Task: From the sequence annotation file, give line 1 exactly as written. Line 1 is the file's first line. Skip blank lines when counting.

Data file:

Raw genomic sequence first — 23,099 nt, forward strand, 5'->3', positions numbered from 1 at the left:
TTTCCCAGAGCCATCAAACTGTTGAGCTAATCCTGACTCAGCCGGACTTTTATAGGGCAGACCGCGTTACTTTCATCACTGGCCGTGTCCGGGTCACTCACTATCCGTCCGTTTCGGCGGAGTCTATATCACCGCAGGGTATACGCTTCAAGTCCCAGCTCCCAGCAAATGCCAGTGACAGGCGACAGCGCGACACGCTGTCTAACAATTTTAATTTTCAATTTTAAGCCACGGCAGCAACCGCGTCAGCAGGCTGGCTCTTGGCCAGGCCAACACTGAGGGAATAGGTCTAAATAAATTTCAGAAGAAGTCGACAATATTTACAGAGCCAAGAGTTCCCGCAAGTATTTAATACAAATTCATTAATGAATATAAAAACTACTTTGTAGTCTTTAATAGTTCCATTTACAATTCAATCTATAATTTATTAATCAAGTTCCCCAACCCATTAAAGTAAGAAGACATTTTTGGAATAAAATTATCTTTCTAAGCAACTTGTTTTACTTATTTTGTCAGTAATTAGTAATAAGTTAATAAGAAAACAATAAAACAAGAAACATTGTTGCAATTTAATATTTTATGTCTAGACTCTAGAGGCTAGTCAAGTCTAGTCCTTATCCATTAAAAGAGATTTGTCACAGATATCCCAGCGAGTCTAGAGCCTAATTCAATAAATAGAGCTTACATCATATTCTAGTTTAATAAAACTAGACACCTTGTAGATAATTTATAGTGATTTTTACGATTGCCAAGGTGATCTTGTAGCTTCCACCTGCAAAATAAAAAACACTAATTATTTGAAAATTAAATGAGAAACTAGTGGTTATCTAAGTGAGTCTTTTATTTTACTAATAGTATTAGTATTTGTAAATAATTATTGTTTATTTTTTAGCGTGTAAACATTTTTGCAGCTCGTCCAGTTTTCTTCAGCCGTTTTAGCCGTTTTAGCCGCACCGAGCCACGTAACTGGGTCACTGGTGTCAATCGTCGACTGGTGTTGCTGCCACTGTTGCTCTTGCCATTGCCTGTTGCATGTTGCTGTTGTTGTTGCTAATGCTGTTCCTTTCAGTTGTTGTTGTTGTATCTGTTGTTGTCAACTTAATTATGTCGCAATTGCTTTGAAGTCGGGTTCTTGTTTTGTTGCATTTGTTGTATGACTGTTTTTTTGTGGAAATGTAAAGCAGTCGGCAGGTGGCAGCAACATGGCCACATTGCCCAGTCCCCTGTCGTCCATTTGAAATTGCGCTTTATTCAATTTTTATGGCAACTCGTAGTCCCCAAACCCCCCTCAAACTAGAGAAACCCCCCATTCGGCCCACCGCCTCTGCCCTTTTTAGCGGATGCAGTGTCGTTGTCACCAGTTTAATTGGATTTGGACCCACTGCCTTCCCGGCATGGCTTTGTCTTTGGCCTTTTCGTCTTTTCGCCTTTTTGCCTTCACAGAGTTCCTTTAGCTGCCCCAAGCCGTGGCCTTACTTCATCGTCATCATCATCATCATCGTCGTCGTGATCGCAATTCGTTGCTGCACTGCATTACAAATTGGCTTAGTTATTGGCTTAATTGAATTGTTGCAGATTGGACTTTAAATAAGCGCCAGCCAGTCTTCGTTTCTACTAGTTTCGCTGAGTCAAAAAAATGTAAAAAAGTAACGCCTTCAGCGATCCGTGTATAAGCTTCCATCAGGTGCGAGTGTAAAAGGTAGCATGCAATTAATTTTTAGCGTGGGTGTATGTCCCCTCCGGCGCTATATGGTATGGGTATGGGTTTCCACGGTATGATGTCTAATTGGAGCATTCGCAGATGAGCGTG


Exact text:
Raw genomic sequence first — 23,099 nt, forward strand, 5'->3', positions numbered from 1 at the left: